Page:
Posted by: symptomatic at July 18, 2006 08:25 PM


We're talking about research here in the story above - in the US perhaps 50 to 100 people have been involved in early schizophrenia prevention studies. We think that prevention of schizophrenia is a good thing - so we support these efforts.

But, at the same time I can sense your skepticism and thats a valid approach too.

Posted by: szadmin at July 18, 2006 09:44 PM

It is something of a catch 22 situation.Evidence shows that the longer the illness is present before the sufferer is prescribed
medication the worse things tend to be.
However it could be described as ethically wrong to prescribe medication for an illness that may or may not manifest itself at some future date.

Hopefully research will lead to a more accurate means of targetting those within 'high risk' groups who will progress to developing schizophrenia and for whom treatment before overt manifestation of the illness makes sense.

Posted by: Tim at July 19, 2006 03:58 AM

The trouble with schizophrenia is that 'prodrome is a retrospective concept', in other words, the early signs of the illness are very vague, and at that early point, don't indicate anything specific. Later, when the person becomes obviously ill those vague signs obviously start to seem significant. But when they occur, they aren't clearly pointing to schizophrenia.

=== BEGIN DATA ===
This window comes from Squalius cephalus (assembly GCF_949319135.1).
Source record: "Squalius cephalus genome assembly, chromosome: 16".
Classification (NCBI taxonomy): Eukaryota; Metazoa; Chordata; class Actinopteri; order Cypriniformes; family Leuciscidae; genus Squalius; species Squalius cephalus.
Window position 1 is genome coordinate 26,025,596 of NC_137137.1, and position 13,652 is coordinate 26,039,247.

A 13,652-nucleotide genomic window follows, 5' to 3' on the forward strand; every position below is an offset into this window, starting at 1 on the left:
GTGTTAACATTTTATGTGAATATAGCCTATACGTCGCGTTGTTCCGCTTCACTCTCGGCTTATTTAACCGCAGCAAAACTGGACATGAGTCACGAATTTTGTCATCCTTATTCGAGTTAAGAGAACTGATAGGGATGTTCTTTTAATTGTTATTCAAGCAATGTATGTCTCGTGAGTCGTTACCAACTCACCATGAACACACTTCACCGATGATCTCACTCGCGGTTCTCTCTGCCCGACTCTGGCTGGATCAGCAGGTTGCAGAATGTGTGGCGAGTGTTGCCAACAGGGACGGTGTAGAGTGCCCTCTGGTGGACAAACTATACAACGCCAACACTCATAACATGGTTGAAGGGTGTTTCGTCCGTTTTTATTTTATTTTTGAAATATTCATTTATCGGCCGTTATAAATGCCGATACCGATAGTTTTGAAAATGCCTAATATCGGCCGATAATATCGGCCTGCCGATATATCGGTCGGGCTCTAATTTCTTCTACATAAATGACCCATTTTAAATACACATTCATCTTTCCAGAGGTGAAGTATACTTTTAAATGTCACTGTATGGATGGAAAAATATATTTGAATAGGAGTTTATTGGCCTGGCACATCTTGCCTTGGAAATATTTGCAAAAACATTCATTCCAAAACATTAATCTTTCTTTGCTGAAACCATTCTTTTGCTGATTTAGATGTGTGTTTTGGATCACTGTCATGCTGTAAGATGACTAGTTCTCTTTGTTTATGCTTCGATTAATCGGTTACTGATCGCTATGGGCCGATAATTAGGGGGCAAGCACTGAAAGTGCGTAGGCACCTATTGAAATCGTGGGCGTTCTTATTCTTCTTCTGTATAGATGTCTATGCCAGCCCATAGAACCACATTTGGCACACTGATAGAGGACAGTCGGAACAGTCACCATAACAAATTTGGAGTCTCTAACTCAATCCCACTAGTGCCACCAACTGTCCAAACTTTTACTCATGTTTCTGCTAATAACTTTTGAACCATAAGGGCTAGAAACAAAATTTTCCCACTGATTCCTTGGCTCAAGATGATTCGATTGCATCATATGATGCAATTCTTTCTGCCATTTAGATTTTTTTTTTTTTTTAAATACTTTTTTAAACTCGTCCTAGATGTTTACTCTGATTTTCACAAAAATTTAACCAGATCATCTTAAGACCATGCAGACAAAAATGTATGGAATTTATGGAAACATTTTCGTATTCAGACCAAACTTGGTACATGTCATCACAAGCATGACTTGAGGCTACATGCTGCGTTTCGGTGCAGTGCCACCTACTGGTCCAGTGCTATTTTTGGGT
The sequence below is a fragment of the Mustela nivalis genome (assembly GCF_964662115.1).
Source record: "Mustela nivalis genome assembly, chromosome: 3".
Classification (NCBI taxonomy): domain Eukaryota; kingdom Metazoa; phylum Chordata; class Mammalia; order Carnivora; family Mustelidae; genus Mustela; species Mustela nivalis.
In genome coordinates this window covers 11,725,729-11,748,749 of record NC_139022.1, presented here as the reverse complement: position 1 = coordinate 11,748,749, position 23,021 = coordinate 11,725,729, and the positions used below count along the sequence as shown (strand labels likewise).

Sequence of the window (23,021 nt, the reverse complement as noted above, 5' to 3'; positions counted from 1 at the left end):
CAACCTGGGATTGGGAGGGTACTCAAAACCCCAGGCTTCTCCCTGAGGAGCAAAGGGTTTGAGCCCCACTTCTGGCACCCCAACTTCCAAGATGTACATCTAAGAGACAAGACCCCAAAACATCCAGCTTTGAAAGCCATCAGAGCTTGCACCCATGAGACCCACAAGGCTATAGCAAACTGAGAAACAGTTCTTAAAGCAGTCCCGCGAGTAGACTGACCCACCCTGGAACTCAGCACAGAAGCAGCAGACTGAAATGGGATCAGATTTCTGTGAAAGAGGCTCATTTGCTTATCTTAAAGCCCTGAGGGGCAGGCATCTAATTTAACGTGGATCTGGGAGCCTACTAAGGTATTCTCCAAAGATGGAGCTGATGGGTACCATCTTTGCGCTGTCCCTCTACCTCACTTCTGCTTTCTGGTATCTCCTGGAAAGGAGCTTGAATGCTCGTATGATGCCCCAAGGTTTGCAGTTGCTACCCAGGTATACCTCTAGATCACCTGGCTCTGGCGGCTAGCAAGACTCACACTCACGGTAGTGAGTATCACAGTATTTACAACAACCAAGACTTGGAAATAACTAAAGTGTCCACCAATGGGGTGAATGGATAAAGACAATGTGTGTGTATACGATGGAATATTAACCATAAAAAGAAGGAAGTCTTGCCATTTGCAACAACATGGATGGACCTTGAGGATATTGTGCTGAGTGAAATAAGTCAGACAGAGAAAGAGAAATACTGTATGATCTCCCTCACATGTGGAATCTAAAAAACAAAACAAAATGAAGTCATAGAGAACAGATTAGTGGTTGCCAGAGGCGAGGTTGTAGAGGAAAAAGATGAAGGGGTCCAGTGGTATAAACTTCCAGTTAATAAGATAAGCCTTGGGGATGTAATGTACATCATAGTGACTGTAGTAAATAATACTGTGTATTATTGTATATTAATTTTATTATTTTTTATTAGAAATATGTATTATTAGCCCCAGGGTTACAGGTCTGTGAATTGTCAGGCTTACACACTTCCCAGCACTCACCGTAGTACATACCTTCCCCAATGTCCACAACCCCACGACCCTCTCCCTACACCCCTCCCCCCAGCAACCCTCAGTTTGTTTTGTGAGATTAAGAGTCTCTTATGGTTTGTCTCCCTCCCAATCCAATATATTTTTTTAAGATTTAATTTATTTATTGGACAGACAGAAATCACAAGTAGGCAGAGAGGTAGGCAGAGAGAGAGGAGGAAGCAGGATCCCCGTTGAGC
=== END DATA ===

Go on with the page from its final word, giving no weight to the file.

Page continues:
One researcher did a project in which she reviewed family films made of toddlers and infants years or even decades before they became obviously ill. She found clear, obvious neurological problems - problems crawling, reaching, gazing. Perhaps someday that kind of thing will be a part of early detection of schizophrenia.


Posted by: slc2 at July 21, 2006 09:28 AM

also, something else i remembered. many youngsters get medications like risperdal for conditions that are not psychotic disorders. these medications are used for a very wide group of related conditions, from autism, to obsessive compulsive disorder to tourette's syndrome. since antipsychotics are general medications they actually are useful for a broad variety of related conditions. i have seen very misleading articles that state that too these children are being 'treated for psychosis' - they aren't. it's just that antipsychotics really aren't 'antipsychotic'. they balance brain chemistry activity, so actually can help with a large variety of neurological disorders.

Posted by: slc at July 21, 2006 09:32 AM

i keep thinking of more things, LOL. the last item is that most of my schizophrenic friends had symptoms, clearly, obviously psychotic symptoms - heard voices, saw hallucinations - since very young childhood. When they tried to tell someone that - they were told it wasn't happening, was their imagination, it isn't important, etc. i do think that children who have frank psychotic symptoms can benefit from small amounts of medication.

Posted by: slc2 at July 21, 2006 10:06 AM

What is worrying is these anti-psychotics are NOT APPROVED by FDA/other regulators for treating children or adolescents.
children sufferring from IED, distruptive disorder used to be called TEMPER TANTRUMS and a good wallop in the buttock used to treat them may be 50 years back.Now this will be called child abuse but giving them un approved medications are fine as it suits the drug MNCS.

Posted by: captainjohann at July 25, 2006 02:26 AM

Post a comment

Please enter this code to enable your comment -
Remember Me?
(you may use HTML tags for style)
* indicates required